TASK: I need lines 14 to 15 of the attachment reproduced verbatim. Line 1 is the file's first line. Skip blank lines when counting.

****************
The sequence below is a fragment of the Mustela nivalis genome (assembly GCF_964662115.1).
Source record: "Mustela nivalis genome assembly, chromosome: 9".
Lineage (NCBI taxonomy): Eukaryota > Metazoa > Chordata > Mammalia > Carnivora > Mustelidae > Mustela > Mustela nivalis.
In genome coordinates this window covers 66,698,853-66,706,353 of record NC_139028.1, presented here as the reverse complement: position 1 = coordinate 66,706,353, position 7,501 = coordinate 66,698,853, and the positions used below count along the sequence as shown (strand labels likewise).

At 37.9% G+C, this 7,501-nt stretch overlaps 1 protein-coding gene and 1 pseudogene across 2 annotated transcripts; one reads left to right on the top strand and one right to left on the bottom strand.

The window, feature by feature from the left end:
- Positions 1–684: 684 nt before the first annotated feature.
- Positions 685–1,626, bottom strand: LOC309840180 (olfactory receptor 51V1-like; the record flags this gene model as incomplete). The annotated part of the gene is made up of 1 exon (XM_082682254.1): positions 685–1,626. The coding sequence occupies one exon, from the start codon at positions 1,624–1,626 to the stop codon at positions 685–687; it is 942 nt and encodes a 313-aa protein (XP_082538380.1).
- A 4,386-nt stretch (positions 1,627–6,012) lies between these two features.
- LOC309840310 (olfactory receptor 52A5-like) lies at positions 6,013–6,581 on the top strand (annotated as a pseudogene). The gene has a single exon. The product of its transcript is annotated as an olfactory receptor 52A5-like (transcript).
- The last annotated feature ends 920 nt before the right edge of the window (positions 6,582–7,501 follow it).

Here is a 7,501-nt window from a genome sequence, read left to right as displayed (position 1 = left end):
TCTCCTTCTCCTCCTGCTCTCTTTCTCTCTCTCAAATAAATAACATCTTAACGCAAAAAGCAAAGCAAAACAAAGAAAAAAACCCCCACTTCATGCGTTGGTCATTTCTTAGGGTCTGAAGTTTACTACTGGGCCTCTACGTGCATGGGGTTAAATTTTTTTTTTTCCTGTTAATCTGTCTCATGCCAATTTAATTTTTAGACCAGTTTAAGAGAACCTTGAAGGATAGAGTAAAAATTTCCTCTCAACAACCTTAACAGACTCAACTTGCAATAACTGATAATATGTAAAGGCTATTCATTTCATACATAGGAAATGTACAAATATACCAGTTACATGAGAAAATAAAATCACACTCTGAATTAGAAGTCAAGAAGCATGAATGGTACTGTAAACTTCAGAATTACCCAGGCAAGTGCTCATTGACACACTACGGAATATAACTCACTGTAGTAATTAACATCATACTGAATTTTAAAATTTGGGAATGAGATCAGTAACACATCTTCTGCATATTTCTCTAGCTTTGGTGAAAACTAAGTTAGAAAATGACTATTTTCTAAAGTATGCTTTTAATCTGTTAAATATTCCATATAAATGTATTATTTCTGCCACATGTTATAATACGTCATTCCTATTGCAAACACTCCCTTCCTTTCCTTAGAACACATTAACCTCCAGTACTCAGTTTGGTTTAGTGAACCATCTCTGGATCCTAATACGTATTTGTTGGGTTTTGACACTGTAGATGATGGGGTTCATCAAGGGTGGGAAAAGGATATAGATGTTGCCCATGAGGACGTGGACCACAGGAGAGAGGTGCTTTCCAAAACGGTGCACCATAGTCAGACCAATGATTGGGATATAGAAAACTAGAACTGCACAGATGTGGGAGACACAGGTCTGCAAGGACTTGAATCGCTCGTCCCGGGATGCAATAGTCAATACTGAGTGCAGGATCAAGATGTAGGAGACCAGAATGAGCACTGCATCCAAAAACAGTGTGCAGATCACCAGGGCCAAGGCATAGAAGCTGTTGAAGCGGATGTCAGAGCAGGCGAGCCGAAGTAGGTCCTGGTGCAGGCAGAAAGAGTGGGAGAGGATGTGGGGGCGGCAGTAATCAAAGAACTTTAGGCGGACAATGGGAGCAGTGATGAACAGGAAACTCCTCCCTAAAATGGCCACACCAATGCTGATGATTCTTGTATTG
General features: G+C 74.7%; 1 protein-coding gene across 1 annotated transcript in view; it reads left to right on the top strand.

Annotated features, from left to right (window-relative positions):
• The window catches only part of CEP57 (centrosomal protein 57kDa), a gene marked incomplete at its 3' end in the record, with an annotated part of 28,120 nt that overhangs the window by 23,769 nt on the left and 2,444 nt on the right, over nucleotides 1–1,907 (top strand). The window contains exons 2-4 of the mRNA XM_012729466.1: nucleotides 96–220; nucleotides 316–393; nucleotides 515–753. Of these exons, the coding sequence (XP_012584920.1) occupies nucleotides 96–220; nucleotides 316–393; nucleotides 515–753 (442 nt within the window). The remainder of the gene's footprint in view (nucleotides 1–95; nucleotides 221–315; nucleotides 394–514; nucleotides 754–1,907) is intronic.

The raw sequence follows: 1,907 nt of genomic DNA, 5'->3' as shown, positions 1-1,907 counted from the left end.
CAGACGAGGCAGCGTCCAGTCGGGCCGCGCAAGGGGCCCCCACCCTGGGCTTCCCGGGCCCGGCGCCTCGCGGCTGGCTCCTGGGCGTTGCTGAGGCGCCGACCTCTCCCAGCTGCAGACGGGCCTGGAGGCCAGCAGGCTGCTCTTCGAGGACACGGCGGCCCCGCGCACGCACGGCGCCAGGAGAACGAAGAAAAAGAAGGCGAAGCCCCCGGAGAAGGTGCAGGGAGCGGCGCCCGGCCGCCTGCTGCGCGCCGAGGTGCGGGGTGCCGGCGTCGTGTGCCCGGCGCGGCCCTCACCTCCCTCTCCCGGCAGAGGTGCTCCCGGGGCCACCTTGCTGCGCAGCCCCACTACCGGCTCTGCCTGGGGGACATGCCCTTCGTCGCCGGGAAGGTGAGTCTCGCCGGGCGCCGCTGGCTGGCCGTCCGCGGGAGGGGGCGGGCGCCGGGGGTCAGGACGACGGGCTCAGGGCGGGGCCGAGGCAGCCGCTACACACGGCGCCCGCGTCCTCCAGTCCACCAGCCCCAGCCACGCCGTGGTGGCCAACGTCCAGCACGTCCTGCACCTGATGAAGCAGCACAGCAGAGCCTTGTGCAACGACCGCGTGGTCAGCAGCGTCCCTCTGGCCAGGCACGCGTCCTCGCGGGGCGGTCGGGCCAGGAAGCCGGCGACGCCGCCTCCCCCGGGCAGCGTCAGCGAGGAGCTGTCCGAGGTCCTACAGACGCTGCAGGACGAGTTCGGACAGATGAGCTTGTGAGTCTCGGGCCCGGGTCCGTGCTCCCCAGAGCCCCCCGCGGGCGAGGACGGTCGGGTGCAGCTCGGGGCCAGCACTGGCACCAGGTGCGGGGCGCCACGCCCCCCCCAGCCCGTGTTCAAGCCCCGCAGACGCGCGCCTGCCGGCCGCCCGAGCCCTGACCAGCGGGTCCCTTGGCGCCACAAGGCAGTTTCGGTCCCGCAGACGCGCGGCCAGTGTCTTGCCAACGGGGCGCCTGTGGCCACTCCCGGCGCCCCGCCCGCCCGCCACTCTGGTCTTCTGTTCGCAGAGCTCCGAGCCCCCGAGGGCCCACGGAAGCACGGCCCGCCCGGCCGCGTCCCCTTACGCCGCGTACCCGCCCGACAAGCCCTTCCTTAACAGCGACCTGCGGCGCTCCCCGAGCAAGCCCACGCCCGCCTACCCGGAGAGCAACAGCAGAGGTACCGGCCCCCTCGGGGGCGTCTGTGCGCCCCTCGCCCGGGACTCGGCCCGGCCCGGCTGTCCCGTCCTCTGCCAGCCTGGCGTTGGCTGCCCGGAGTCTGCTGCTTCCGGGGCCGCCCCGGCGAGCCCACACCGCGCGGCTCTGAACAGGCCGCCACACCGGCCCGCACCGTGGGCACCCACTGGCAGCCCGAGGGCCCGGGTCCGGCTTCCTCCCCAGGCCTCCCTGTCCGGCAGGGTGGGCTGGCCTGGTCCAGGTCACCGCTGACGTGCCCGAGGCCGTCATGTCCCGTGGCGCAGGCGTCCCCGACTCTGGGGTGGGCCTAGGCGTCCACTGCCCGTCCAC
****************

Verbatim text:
General features: G+C 74.7%; 1 protein-coding gene across 1 annotated transcript in view; it reads left to right on the top strand.

Annotated features, from left to right (window-relative positions):